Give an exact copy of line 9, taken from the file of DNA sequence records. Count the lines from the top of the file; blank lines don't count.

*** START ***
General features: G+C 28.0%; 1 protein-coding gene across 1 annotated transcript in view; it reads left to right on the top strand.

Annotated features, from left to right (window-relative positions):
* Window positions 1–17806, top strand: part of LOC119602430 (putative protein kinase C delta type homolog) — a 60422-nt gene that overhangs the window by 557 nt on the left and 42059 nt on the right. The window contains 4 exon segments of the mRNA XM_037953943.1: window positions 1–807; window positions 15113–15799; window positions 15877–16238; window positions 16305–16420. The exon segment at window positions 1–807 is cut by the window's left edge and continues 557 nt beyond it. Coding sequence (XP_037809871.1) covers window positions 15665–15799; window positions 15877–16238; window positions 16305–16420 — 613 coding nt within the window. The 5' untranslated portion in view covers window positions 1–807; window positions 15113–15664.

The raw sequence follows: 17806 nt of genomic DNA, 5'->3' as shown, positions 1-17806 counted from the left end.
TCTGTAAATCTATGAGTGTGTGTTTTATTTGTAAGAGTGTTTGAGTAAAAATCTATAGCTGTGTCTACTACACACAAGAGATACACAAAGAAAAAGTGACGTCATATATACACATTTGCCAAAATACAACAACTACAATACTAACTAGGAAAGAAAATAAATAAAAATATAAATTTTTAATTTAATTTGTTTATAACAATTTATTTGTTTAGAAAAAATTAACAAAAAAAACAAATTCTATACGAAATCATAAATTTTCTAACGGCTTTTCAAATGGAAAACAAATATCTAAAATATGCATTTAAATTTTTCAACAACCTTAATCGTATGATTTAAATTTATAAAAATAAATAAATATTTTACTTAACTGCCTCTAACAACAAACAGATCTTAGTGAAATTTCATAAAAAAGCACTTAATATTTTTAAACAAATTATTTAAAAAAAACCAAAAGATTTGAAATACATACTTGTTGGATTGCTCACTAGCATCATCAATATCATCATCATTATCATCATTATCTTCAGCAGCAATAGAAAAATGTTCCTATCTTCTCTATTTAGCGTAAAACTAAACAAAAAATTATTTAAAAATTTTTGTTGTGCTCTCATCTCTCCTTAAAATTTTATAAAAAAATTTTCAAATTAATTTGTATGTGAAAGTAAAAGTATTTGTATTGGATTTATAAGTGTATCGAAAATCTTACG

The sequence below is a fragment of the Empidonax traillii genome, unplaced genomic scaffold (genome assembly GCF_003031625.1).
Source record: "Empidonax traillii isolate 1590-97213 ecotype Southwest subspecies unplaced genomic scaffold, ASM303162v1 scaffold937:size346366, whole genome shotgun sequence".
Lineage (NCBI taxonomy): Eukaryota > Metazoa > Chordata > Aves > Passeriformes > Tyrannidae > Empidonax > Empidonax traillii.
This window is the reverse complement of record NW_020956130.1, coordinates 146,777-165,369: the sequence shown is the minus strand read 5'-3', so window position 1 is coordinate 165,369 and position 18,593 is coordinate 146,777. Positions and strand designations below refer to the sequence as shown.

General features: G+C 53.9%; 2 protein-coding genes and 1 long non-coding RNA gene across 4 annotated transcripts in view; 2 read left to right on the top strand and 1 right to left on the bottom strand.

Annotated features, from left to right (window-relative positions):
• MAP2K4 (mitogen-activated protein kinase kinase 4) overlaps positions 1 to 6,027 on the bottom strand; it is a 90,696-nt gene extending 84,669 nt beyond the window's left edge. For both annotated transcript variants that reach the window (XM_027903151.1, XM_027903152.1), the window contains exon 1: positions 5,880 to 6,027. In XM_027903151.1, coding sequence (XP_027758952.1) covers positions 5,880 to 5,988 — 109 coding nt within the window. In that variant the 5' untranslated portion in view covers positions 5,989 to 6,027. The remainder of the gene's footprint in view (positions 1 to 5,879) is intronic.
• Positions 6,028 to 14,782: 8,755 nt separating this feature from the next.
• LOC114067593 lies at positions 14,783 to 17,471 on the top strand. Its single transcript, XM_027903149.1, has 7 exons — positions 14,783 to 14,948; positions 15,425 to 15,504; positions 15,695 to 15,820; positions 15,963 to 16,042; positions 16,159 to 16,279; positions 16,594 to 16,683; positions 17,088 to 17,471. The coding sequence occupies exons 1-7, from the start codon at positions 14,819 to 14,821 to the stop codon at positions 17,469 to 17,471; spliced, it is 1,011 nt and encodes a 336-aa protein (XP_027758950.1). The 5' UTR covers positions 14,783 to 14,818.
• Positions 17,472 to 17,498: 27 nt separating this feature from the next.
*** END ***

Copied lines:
This window is the reverse complement of record NW_020956130.1, coordinates 146,777-165,369: the sequence shown is the minus strand read 5'-3', so window position 1 is coordinate 165,369 and position 18,593 is coordinate 146,777. Positions and strand designations below refer to the sequence as shown.